Spirituality within the Human Condition
“Okay – but why the nudes?” Well, I have planned an entire discussion breaking this down, but I’ll lend you a small bit of insight. The main reason I paint nude rather than clothed models, is because I want to keep the focus on a universal experience of the human condition. Clothes add another layer of identity/personality that I find distracting for what I specifically trying to say with my work. One concept that has fueled my passion for painting the human figure is:
“We are the feeling, sensory parts of the universe experiencing itself.”
Discover Secrets in Artwork through Stylistic Decisions
The first impression that art makes onto the viewer is related to style. The artist’s style is also referred to their artistic voice. Does the artist choose to create figurative or abstract work? You can carve out an understanding of the artist’s style by looking at the way they lay paint onto the canvas (or pen to page, textiles onto fabric, etc.)
I haven’t really been able to pin down what art movement describes my work best, but for now, I’ve been calling it realistic expressionism. My work is very much figurative in nature, but I like to push the boundaries of color & form. Expressionism at its core is a storytelling device that leans more towards representing feelings rather than rendering a subject exact and true to life. I move away from hyper-realism to explore color and brushwork that bestow their unique emotional quality. What do the colors and shapes in the piece below lead you to feel about what the person is experiencing? I’d love to hear about your interpretation in the comments at the end of the article!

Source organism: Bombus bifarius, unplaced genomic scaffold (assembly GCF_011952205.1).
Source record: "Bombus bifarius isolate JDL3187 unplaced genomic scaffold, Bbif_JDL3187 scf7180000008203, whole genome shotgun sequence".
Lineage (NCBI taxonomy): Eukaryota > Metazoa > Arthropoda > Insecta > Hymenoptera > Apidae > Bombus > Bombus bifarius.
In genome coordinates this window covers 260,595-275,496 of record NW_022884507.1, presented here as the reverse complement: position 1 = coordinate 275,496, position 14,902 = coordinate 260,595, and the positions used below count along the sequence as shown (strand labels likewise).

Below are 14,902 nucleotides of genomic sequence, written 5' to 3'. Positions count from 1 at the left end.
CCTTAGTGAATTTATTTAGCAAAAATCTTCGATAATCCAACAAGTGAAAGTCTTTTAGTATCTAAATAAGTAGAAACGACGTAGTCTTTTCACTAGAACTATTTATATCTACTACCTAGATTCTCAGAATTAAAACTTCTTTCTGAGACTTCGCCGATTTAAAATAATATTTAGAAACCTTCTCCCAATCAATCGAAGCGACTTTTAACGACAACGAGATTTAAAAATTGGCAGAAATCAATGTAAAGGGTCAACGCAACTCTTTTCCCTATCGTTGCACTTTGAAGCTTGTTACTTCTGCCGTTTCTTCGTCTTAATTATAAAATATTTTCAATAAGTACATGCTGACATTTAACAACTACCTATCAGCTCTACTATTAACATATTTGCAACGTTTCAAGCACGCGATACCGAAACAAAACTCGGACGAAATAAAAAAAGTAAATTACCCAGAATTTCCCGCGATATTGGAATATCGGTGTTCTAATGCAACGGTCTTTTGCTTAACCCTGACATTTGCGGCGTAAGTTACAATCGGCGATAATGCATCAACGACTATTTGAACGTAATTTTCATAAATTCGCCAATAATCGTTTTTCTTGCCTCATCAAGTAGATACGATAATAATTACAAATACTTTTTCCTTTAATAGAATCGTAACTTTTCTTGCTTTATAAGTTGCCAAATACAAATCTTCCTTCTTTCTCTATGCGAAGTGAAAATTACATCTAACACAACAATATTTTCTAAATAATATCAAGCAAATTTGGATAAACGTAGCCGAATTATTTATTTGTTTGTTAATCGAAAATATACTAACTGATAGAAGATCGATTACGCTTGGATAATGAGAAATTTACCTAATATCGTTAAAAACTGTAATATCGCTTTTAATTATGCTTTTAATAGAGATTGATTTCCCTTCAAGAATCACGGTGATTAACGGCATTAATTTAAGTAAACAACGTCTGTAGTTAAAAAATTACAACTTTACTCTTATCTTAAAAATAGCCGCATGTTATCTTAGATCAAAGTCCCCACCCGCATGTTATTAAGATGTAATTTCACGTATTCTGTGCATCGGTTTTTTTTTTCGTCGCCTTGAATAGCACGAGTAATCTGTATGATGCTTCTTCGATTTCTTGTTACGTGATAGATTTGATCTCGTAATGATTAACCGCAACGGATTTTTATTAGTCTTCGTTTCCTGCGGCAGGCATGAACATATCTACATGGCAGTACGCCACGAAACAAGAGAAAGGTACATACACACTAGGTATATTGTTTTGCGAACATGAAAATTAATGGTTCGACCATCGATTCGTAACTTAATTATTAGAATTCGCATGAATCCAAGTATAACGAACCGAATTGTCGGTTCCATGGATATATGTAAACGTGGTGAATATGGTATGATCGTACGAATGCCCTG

Composition and color are the two elements that I have the most fun playing around with in my art. Composition takes inspiration from the pose & the human form. Colors are inspired by nature and botanical elements; however, they are exaggerated to showcase a particular sentiment.
Inspirations & Influence
Now that I’ve highlighted all the little secrets in my art that are visible on the canvas, lets dive into my experiences and inspirations that contribute indirectly to my work.